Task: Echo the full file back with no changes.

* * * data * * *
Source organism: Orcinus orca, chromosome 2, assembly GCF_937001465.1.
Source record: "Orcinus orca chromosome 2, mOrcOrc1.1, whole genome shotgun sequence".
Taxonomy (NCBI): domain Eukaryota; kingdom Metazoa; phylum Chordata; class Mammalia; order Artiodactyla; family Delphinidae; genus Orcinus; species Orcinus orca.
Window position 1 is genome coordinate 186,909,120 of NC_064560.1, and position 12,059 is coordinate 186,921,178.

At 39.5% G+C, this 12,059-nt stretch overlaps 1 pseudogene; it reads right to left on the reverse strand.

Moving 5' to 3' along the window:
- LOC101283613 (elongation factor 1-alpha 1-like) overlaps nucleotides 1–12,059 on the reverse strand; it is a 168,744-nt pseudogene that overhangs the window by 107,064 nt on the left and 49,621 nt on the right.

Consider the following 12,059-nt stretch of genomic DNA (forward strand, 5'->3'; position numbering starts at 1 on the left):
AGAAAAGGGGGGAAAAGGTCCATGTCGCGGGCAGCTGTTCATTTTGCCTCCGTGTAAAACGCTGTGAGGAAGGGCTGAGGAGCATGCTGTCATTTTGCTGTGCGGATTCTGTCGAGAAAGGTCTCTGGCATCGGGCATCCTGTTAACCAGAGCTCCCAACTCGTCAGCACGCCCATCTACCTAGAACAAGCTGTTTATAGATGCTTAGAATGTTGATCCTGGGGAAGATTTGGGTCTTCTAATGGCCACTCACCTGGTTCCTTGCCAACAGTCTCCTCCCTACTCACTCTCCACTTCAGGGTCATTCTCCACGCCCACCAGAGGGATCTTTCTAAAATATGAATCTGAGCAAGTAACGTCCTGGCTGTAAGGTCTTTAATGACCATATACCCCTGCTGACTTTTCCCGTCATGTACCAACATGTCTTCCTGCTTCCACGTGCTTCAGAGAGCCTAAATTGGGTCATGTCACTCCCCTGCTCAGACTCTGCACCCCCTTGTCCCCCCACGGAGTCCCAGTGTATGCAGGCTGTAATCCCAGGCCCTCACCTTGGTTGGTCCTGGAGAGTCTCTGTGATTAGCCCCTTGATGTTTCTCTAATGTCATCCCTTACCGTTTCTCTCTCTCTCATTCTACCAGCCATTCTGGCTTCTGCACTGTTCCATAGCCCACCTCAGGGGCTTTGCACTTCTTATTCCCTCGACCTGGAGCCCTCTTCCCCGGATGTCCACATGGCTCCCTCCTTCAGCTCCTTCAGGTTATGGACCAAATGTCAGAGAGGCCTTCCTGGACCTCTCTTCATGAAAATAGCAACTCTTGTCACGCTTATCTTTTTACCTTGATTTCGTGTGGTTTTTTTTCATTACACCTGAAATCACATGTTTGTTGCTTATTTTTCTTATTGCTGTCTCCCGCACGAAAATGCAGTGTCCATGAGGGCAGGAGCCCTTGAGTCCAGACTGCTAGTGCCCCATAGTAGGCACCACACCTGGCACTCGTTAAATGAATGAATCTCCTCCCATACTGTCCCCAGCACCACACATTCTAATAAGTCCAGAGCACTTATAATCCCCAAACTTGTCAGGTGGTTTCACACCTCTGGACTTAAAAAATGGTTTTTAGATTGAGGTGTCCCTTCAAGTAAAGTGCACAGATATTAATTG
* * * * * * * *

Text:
Source organism: Orcinus orca, chromosome 2, assembly GCF_937001465.1.
Source record: "Orcinus orca chromosome 2, mOrcOrc1.1, whole genome shotgun sequence".
Taxonomy (NCBI): domain Eukaryota; kingdom Metazoa; phylum Chordata; class Mammalia; order Artiodactyla; family Delphinidae; genus Orcinus; species Orcinus orca.
Window position 1 is genome coordinate 186,909,120 of NC_064560.1, and position 12,059 is coordinate 186,921,178.

At 39.5% G+C, this 12,059-nt stretch overlaps 1 pseudogene; it reads right to left on the reverse strand.

Moving 5' to 3' along the window:
- LOC101283613 (elongation factor 1-alpha 1-like) overlaps nucleotides 1–12,059 on the reverse strand; it is a 168,744-nt pseudogene that overhangs the window by 107,064 nt on the left and 49,621 nt on the right.

Consider the following 12,059-nt stretch of genomic DNA (forward strand, 5'->3'; position numbering starts at 1 on the left):
AGAAAAGGGGGGAAAAGGTCCATGTCGCGGGCAGCTGTTCATTTTGCCTCCGTGTAAAACGCTGTGAGGAAGGGCTGAGGAGCATGCTGTCATTTTGCTGTGCGGATTCTGTCGAGAAAGGTCTCTGGCATCGGGCATCCTGTTAACCAGAGCTCCCAACTCGTCAGCACGCCCATCTACCTAGAACAAGCTGTTTATAGATGCTTAGAATGTTGATCCTGGGGAAGATTTGGGTCTTCTAATGGCCACTCACCTGGTTCCTTGCCAACAGTCTCCTCCCTACTCACTCTCCACTTCAGGGTCATTCTCCACGCCCACCAGAGGGATCTTTCTAAAATATGAATCTGAGCAAGTAACGTCCTGGCTGTAAGGTCTTTAATGACCATATACCCCTGCTGACTTTTCCCGTCATGTACCAACATGTCTTCCTGCTTCCACGTGCTTCAGAGAGCCTAAATTGGGTCATGTCACTCCCCTGCTCAGACTCTGCACCCCCTTGTCCCCCCACGGAGTCCCAGTGTATGCAGGCTGTAATCCCAGGCCCTCACCTTGGTTGGTCCTGGAGAGTCTCTGTGATTAGCCCCTTGATGTTTCTCTAATGTCATCCCTTACCGTTTCTCTCTCTCTCATTCTACCAGCCATTCTGGCTTCTGCACTGTTCCATAGCCCACCTCAGGGGCTTTGCACTTCTTATTCCCTCGACCTGGAGCCCTCTTCCCCGGATGTCCACATGGCTCCCTCCTTCAGCTCCTTCAGGTTATGGACCAAATGTCAGAGAGGCCTTCCTGGACCTCTCTTCATGAAAATAGCAACTCTTGTCACGCTTATCTTTTTACCTTGATTTCGTGTGGTTTTTTTTCATTACACCTGAAATCACATGTTTGTTGCTTATTTTTCTTATTGCTGTCTCCCGCACGAAAATGCAGTGTCCATGAGGGCAGGAGCCCTTGAGTCCAGACTGCTAGTGCCCCATAGTAGGCACCACACCTGGCACTCGTTAAATGAATGAATCTCCTCCCATACTGTCCCCAGCACCACACATTCTAATAAGTCCAGAGCACTTATAATCCCCAAACTTGTCAGGTGGTTTCACACCTCTGGACTTAAAAAATGGTTTTTAGATTGAGGTGTCCCTTCAAGTAAAGTGCACAGATATTAATTG